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Invited Commentary
July 11, 2019

Surgical Management of Primary Angle-Closure Disease—Why Less Is More

Author Affiliations
  • 1USC Roski Eye Institute, Keck School of Medicine of USC, Los Angeles, California
  • 2Southern California Eye Institute, Los Angeles
JAMA Ophthalmol. 2019;137(10):1113-1114. doi:10.1001/jamaophthalmol.2019.2503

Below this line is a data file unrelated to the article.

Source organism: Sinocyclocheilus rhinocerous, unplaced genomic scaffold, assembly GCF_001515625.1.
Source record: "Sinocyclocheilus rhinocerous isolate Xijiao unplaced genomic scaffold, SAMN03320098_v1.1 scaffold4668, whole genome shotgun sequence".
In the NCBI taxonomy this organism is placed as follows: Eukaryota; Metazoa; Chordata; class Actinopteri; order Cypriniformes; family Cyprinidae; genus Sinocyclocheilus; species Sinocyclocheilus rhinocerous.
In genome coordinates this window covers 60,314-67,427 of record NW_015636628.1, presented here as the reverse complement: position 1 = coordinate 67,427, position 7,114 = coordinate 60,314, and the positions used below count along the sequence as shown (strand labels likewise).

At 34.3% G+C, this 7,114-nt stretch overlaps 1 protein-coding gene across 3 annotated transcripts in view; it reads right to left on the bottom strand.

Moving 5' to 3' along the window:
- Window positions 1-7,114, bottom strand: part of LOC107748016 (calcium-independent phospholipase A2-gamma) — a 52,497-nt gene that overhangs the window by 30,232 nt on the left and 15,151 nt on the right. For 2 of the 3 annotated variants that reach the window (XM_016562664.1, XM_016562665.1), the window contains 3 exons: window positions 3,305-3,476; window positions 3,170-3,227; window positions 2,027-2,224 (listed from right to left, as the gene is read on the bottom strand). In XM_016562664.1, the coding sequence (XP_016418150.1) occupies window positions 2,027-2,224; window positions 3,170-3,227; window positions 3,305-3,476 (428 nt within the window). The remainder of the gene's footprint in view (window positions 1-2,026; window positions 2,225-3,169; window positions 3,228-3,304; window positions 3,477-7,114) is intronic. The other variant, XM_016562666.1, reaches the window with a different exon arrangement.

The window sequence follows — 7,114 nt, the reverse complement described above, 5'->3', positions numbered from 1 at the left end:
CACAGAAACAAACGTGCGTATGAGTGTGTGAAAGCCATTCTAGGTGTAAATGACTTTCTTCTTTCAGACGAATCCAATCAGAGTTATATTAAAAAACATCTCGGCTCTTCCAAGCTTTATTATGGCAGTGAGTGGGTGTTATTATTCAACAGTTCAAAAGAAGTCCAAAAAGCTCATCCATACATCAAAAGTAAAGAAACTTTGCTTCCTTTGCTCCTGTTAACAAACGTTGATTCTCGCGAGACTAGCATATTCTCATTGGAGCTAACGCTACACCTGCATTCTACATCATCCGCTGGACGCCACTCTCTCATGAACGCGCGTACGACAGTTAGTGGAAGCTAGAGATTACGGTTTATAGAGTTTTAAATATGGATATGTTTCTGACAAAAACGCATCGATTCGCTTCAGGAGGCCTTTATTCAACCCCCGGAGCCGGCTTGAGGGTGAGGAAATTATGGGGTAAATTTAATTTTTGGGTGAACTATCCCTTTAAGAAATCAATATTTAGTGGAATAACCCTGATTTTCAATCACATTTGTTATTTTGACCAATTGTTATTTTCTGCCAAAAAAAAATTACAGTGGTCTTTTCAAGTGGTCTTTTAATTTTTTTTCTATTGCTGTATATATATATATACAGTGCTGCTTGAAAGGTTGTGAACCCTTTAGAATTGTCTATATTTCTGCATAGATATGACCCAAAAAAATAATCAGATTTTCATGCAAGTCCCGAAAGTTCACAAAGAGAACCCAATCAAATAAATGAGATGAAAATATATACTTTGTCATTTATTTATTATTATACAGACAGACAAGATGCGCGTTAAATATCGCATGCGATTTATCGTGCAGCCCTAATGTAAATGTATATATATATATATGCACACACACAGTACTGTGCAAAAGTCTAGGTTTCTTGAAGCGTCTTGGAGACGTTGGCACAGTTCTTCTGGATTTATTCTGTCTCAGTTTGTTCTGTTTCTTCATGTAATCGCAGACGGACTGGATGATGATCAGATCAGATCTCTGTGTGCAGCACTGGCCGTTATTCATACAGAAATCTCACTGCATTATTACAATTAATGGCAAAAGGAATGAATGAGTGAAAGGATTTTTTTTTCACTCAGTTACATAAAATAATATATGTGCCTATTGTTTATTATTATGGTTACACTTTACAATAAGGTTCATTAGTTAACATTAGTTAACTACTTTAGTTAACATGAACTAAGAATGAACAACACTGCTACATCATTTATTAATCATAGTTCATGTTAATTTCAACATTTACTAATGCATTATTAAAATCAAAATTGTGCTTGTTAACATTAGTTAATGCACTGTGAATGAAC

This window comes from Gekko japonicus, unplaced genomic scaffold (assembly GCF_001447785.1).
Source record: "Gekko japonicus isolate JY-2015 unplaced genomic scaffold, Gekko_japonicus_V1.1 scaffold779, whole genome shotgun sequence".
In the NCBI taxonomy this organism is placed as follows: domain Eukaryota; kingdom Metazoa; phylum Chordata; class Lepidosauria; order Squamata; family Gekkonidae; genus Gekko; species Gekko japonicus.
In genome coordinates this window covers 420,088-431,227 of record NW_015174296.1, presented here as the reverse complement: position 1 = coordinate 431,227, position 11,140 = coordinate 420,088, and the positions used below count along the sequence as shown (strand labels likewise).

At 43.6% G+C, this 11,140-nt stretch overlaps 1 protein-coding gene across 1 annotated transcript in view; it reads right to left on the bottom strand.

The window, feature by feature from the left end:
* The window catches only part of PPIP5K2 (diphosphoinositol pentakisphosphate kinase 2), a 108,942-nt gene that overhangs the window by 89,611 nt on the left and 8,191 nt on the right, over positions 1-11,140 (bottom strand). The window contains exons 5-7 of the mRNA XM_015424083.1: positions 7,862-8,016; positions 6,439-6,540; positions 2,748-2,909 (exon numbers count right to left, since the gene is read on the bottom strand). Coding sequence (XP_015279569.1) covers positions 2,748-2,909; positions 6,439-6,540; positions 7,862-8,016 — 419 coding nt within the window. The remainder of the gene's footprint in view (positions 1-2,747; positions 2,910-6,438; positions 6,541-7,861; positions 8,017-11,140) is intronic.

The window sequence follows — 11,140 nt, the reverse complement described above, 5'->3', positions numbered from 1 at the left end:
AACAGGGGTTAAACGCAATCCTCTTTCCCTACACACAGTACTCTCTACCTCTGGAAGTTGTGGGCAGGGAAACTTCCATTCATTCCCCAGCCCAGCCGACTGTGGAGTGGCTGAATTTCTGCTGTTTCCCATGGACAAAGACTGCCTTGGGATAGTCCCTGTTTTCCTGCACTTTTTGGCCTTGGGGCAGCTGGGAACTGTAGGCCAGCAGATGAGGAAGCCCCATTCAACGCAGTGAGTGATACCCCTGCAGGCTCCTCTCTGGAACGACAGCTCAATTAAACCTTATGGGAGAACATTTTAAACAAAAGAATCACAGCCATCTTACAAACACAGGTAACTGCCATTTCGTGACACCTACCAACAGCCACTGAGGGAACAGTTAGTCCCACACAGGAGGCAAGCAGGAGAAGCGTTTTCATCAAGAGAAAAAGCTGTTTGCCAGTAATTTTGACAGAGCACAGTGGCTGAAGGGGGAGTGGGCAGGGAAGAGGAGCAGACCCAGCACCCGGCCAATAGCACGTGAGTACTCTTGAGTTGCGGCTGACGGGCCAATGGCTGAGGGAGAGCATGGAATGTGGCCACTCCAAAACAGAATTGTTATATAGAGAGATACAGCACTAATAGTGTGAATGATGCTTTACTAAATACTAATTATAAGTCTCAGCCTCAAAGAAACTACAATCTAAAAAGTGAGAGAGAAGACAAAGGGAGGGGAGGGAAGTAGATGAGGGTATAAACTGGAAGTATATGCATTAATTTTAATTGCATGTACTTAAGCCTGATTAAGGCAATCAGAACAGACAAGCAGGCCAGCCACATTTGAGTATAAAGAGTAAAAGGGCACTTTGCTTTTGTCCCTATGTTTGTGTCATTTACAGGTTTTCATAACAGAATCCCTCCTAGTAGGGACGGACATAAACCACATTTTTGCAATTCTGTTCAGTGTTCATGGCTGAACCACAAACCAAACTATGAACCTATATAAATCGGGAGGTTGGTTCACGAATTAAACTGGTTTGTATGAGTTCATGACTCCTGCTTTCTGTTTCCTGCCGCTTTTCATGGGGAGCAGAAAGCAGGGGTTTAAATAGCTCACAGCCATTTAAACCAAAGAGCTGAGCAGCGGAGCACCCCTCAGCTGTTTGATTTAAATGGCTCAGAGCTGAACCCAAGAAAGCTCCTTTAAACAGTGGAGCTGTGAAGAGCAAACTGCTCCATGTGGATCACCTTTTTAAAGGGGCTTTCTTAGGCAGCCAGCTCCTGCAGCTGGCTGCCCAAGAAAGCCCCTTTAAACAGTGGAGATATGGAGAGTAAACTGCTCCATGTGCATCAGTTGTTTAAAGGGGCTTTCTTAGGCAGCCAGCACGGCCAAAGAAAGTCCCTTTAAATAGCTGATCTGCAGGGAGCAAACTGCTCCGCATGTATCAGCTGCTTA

Primary angle-closure disease (PACD) is defined by the development of appositional contact or peripheral anterior synechiae (PAS) between the iris and trabecular meshwork, leading to impaired aqueous outflow and elevation of intraocular pressure (IOP), which increases the risk for developing glaucomatous optic nerve damage. The development of optic nerve damage in the context of iridocorneal angle closure defines primary angle-closure glaucoma (PACG). While PACG is less prevalent than primary open-angle glaucoma (POAG), PACG is a more frequent cause of bilateral blindness.1,2 Historically, clinical management of PACG resembled that of POAG, starting with medical and laser treatments followed by trabeculectomy or glaucoma drainage devices. However, the natural crystalline lens has been considered an important factor in the pathogenesis and development of PACD, and its removal can alleviate angle closure and PACD.3,4 Therefore, recent trends in surgical management of PACD are moving away from traditional glaucoma surgeries alone toward phacoemulsification (PEI) with or without goniosynechialysis (GSL) to achieve IOP lowering when noninvasive treatment options fail.5,6

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